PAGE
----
Communities urged to take stand against bullyingIt takes a community to prevent bullying of children.
It takes a community to prevent bullying of children.
The third annual National Bullying Prevention Awareness Week, October 5-11, encourages communities nationwide to work together to increase awareness of the prevalence and impact of bullying on all children.
The week is sponsored by PACER Center’s National Center for Bullying Prevention and cosponsored by the American Federation for Teachers, National Coalition for Parent Involvement in Education, National Education Association, National PTA, and School Social Work Association of America.
Families, students, schools, organizations and other groups can unite and partner with PACER to prevent bullying by contacting bullying411@PACER.org.
Partnering organizations are asked to share their bullying prevention activities and will be listed as a link on PACER’s bullying prevention Web site.
Groups can work to stop bullying in several ways. Activities and materials such as contests, toolkits, and online bullying prevention training are available on PACER.org and the interactive Web site for elementary school students PACERKidsAgainstBullying.org to help reduce bullying in schools, recreational programs, and community organizations.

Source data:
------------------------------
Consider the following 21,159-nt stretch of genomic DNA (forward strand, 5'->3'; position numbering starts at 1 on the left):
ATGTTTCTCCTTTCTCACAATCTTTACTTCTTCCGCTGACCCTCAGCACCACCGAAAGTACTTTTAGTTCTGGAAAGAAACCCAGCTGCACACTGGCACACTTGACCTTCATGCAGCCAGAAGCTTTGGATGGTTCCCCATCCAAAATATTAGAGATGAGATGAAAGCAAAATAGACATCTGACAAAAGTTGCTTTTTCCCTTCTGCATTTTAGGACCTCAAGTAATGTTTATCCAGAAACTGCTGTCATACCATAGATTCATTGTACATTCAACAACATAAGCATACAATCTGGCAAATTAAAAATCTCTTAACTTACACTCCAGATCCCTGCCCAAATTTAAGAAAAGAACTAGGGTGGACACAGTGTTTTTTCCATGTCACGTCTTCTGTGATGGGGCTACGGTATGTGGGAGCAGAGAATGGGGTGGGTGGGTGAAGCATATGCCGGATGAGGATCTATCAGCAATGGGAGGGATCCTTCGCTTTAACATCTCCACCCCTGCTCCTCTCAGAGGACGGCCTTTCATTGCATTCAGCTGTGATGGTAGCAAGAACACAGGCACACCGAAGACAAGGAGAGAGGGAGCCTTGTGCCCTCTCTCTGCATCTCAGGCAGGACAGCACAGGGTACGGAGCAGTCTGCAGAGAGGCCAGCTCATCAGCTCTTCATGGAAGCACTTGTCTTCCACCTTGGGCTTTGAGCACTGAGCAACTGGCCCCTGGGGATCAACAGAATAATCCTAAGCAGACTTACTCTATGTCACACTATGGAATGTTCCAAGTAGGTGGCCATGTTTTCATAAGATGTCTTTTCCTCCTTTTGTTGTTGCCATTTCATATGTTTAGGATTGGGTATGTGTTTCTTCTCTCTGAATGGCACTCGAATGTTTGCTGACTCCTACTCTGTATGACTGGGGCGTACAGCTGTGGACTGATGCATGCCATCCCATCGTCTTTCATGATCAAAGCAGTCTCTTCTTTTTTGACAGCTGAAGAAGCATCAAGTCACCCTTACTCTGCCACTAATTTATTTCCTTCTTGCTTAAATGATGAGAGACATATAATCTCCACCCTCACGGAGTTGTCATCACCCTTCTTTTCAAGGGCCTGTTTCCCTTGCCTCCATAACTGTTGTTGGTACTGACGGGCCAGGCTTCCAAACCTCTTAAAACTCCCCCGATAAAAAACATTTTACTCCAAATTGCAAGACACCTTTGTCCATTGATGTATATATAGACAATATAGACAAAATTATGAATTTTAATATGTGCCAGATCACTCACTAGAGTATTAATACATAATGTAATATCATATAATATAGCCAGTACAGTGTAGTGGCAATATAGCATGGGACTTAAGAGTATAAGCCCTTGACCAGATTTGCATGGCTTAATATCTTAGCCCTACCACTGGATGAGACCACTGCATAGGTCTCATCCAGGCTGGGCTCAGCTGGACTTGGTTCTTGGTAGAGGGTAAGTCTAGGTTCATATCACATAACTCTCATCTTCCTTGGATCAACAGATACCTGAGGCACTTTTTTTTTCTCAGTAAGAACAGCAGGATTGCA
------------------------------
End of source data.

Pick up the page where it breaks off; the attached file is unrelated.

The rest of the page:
Materials will also be available on a soon-to-be launched Web site for middle and high school students. The new site is an interactive, animated resource offering teenagers tools to prevent bullying. Video role plays and discussions, bullying scripts that students can perform, links to hand-outs and statistics, student stories and videos developed by students provide information in a teen-friendly way.
“When 160,000 children in the United States miss school each day as a result of being bullied, it’s time to take action,” said Paula F. Goldberg, executive director of PACER, a national parent center located in Minnesota. “Teachers, parents, students and adults throughout each community must work together to create a climate that doesn’t accept bullying. When bullying is reduced, communities will see more students with higher self-esteem, better school attendance, less physical and mental stress and better school performance.”
PACER Center’s Bullying Prevention Project is for all children, including children with disabilities.
It promotes bullying awareness and teaches effective ways to respond to bullying. PACER Center primarily serves families of children and youth with disabilities.
It provides resources such as publications, workshops, and individualized assistance and helps families make decisions about education, vocational training, employment, and other services for their child.
Its primary Web site is PACER.org, its phone numbers are (952) 838-9000; 1-800-53-PACER (Minnesota toll free); and 1-888-248-0822 (national toll free).